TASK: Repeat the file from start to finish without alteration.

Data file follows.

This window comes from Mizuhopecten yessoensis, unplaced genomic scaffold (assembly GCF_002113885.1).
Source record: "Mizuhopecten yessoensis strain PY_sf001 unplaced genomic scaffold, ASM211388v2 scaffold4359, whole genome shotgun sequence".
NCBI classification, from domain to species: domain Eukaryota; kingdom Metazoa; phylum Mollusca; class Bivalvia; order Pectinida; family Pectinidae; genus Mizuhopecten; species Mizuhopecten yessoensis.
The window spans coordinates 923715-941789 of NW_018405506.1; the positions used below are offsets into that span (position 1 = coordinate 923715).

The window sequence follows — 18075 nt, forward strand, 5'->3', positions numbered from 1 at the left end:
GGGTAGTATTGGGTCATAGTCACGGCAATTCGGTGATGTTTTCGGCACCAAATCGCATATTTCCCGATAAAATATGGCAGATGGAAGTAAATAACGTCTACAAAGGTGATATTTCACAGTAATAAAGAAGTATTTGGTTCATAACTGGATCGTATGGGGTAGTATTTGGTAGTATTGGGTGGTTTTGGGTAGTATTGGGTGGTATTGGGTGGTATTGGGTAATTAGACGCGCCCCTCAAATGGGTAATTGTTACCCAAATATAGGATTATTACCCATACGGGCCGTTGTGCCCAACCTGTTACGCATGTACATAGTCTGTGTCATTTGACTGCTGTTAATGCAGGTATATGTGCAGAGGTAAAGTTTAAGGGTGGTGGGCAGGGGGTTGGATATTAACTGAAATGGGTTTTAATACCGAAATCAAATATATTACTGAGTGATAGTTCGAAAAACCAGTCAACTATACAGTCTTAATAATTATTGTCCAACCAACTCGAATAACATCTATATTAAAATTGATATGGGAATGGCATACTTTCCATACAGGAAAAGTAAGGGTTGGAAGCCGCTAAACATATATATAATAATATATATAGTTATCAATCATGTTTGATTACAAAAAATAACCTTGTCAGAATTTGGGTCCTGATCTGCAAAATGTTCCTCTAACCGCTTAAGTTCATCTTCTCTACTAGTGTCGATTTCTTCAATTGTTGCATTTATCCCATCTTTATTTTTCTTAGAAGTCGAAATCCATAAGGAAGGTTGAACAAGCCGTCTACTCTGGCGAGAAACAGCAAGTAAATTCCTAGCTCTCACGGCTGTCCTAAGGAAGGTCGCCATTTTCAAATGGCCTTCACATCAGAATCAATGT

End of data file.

This window comes from Mizuhopecten yessoensis, unplaced genomic scaffold (assembly GCF_002113885.1).
Source record: "Mizuhopecten yessoensis strain PY_sf001 unplaced genomic scaffold, ASM211388v2 scaffold4359, whole genome shotgun sequence".
NCBI classification, from domain to species: domain Eukaryota; kingdom Metazoa; phylum Mollusca; class Bivalvia; order Pectinida; family Pectinidae; genus Mizuhopecten; species Mizuhopecten yessoensis.
The window spans coordinates 923715-941789 of NW_018405506.1; the positions used below are offsets into that span (position 1 = coordinate 923715).

The window sequence follows — 18075 nt, forward strand, 5'->3', positions numbered from 1 at the left end:
GGGTAGTATTGGGTCATAGTCACGGCAATTCGGTGATGTTTTCGGCACCAAATCGCATATTTCCCGATAAAATATGGCAGATGGAAGTAAATAACGTCTACAAAGGTGATATTTCACAGTAATAAAGAAGTATTTGGTTCATAACTGGATCGTATGGGGTAGTATTTGGTAGTATTGGGTGGTTTTGGGTAGTATTGGGTGGTATTGGGTGGTATTGGGTAATTAGACGCGCCCCTCAAATGGGTAATTGTTACCCAAATATAGGATTATTACCCATACGGGCCGTTGTGCCCAACCTGTTACGCATGTACATAGTCTGTGTCATTTGACTGCTGTTAATGCAGGTATATGTGCAGAGGTAAAGTTTAAGGGTGGTGGGCAGGGGGTTGGATATTAACTGAAATGGGTTTTAATACCGAAATCAAATATATTACTGAGTGATAGTTCGAAAAACCAGTCAACTATACAGTCTTAATAATTATTGTCCAACCAACTCGAATAACATCTATATTAAAATTGATATGGGAATGGCATACTTTCCATACAGGAAAAGTAAGGGTTGGAAGCCGCTAAACATATATATAATAATATATATAGTTATCAATCATGTTTGATTACAAAAAATAACCTTGTCAGAATTTGGGTCCTGATCTGCAAAATGTTCCTCTAACCGCTTAAGTTCATCTTCTCTACTAGTGTCGATTTCTTCAATTGTTGCATTTATCCCATCTTTATTTTTCTTAGAAGTCGAAATCCATAAGGAAGGTTGAACAAGCCGTCTACTCTGGCGAGAAACAGCAAGTAAATTCCTAGCTCTCACGGCTGTCCTAAGGAAGGTCGCCATTTTCAAATGGCCTTCACATCAGAATCAATGT